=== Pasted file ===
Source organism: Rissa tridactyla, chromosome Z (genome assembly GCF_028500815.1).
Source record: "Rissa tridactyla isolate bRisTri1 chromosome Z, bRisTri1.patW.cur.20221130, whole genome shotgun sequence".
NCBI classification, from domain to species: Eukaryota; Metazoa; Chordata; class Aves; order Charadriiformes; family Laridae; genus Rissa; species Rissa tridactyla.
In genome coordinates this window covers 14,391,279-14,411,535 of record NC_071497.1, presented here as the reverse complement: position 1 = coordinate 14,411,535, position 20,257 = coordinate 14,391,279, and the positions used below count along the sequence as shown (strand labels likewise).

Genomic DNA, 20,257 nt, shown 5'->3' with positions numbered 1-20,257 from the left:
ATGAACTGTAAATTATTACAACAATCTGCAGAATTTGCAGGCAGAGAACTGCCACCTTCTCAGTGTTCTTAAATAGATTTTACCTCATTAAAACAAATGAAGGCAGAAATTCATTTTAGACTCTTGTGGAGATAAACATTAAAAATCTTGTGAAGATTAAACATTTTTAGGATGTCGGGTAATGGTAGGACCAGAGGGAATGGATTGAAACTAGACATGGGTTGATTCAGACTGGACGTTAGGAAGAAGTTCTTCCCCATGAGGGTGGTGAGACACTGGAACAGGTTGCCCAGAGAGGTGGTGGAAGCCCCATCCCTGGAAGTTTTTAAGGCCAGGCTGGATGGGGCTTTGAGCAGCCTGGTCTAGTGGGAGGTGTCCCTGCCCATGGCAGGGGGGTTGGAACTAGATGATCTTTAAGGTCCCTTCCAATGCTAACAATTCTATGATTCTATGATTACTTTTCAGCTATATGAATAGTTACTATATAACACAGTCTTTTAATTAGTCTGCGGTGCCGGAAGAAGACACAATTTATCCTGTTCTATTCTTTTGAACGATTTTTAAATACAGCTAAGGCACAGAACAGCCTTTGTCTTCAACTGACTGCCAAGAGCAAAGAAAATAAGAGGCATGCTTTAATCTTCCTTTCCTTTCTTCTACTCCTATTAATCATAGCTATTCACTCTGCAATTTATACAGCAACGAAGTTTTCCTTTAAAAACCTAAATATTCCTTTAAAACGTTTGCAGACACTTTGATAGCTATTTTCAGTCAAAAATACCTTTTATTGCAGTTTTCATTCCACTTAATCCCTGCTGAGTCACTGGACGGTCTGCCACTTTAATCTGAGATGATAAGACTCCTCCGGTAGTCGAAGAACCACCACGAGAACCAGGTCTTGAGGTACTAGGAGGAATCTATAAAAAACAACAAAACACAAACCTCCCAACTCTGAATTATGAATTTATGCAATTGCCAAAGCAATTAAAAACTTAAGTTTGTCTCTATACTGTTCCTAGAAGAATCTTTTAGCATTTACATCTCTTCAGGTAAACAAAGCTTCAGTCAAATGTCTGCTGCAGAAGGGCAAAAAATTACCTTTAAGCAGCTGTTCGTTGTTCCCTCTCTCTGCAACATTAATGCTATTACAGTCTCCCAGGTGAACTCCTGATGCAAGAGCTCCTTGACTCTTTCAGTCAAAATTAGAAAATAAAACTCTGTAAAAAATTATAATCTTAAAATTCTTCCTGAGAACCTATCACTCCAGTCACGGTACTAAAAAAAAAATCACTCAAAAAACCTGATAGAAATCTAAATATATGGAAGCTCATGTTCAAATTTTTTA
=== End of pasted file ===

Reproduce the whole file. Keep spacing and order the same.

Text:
Source organism: Rissa tridactyla, chromosome Z (genome assembly GCF_028500815.1).
Source record: "Rissa tridactyla isolate bRisTri1 chromosome Z, bRisTri1.patW.cur.20221130, whole genome shotgun sequence".
NCBI classification, from domain to species: Eukaryota; Metazoa; Chordata; class Aves; order Charadriiformes; family Laridae; genus Rissa; species Rissa tridactyla.
In genome coordinates this window covers 14,391,279-14,411,535 of record NC_071497.1, presented here as the reverse complement: position 1 = coordinate 14,411,535, position 20,257 = coordinate 14,391,279, and the positions used below count along the sequence as shown (strand labels likewise).

Genomic DNA, 20,257 nt, shown 5'->3' with positions numbered 1-20,257 from the left:
ATGAACTGTAAATTATTACAACAATCTGCAGAATTTGCAGGCAGAGAACTGCCACCTTCTCAGTGTTCTTAAATAGATTTTACCTCATTAAAACAAATGAAGGCAGAAATTCATTTTAGACTCTTGTGGAGATAAACATTAAAAATCTTGTGAAGATTAAACATTTTTAGGATGTCGGGTAATGGTAGGACCAGAGGGAATGGATTGAAACTAGACATGGGTTGATTCAGACTGGACGTTAGGAAGAAGTTCTTCCCCATGAGGGTGGTGAGACACTGGAACAGGTTGCCCAGAGAGGTGGTGGAAGCCCCATCCCTGGAAGTTTTTAAGGCCAGGCTGGATGGGGCTTTGAGCAGCCTGGTCTAGTGGGAGGTGTCCCTGCCCATGGCAGGGGGGTTGGAACTAGATGATCTTTAAGGTCCCTTCCAATGCTAACAATTCTATGATTCTATGATTACTTTTCAGCTATATGAATAGTTACTATATAACACAGTCTTTTAATTAGTCTGCGGTGCCGGAAGAAGACACAATTTATCCTGTTCTATTCTTTTGAACGATTTTTAAATACAGCTAAGGCACAGAACAGCCTTTGTCTTCAACTGACTGCCAAGAGCAAAGAAAATAAGAGGCATGCTTTAATCTTCCTTTCCTTTCTTCTACTCCTATTAATCATAGCTATTCACTCTGCAATTTATACAGCAACGAAGTTTTCCTTTAAAAACCTAAATATTCCTTTAAAACGTTTGCAGACACTTTGATAGCTATTTTCAGTCAAAAATACCTTTTATTGCAGTTTTCATTCCACTTAATCCCTGCTGAGTCACTGGACGGTCTGCCACTTTAATCTGAGATGATAAGACTCCTCCGGTAGTCGAAGAACCACCACGAGAACCAGGTCTTGAGGTACTAGGAGGAATCTATAAAAAACAACAAAACACAAACCTCCCAACTCTGAATTATGAATTTATGCAATTGCCAAAGCAATTAAAAACTTAAGTTTGTCTCTATACTGTTCCTAGAAGAATCTTTTAGCATTTACATCTCTTCAGGTAAACAAAGCTTCAGTCAAATGTCTGCTGCAGAAGGGCAAAAAATTACCTTTAAGCAGCTGTTCGTTGTTCCCTCTCTCTGCAACATTAATGCTATTACAGTCTCCCAGGTGAACTCCTGATGCAAGAGCTCCTTGACTCTTTCAGTCAAAATTAGAAAATAAAACTCTGTAAAAAATTATAATCTTAAAATTCTTCCTGAGAACCTATCACTCCAGTCACGGTACTAAAAAAAAAATCACTCAAAAAACCTGATAGAAATCTAAATATATGGAAGCTCATGTTCAAATTTTTTA